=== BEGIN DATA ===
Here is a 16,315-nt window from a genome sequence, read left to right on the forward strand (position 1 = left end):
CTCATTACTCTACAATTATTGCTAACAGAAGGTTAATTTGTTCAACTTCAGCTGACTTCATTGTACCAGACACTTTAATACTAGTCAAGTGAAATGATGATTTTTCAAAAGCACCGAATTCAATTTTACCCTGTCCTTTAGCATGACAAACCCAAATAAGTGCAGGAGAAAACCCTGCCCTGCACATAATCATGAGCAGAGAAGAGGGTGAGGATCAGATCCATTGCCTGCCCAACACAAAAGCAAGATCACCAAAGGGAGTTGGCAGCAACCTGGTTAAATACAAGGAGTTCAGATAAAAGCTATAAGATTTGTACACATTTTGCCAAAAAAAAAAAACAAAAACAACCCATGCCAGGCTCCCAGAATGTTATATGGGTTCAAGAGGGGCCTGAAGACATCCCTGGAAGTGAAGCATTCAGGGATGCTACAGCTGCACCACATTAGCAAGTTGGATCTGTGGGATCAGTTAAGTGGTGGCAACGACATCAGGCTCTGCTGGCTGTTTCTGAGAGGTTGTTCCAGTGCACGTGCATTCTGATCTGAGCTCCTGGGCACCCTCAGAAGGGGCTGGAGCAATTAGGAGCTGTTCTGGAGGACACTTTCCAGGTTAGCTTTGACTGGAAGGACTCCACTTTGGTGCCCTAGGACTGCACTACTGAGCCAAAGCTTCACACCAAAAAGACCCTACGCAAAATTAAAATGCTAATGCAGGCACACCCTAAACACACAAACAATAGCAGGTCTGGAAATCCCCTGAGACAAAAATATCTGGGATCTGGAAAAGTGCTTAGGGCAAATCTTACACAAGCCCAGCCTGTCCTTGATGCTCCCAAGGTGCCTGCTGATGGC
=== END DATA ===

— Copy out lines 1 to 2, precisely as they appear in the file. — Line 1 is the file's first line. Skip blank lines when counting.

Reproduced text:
Here is a 16,315-nt window from a genome sequence, read left to right on the forward strand (position 1 = left end):
CTCATTACTCTACAATTATTGCTAACAGAAGGTTAATTTGTTCAACTTCAGCTGACTTCATTGTACCAGACACTTTAATACTAGTCAAGTGAAATGATGATTTTTCAAAAGCACCGAATTCAATTTTACCCTGTCCTTTAGCATGACAAACCCAAATAAGTGCAGGAGAAAACCCTGCCCTGCACATAATCATGAGCAGAGAAGAGGGTGAGGATCAGATCCATTGCCTGCCCAACACAAAAGCAAGATCACCAAAGGGAGTTGGCAGCAACCTGGTTAAATACAAGGAGTTCAGATAAAAGCTATAAGATTTGTACACATTTTGCCAAAAAAAAAAAACAAAAACAACCCATGCCAGGCTCCCAGAATGTTATATGGGTTCAAGAGGGGCCTGAAGACATCCCTGGAAGTGAAGCATTCAGGGATGCTACAGCTGCACCACATTAGCAAGTTGGATCTGTGGGATCAGTTAAGTGGTGGCAACGACATCAGGCTCTGCTGGCTGTTTCTGAGAGGTTGTTCCAGTGCACGTGCATTCTGATCTGAGCTCCTGGGCACCCTCAGAAGGGGCTGGAGCAATTAGGAGCTGTTCTGGAGGACACTTTCCAGGTTAGCTTTGACTGGAAGGACTCCACTTTGGTGCCCTAGGACTGCACTACTGAGCCAAAGCTTCACACCAAAAAGACCCTACGCAAAATTAAAATGCTAATGCAGGCACACCCTAAACACACAAACAATAGCAGGTCTGGAAATCCCCTGAGACAAAAATATCTGGGATCTGGAAAAGTGCTTAGGGCAAATCTTACACAAGCCCAGCCTGTCCTTGATGCTCCCAAGGTGCCTGCTGATGGC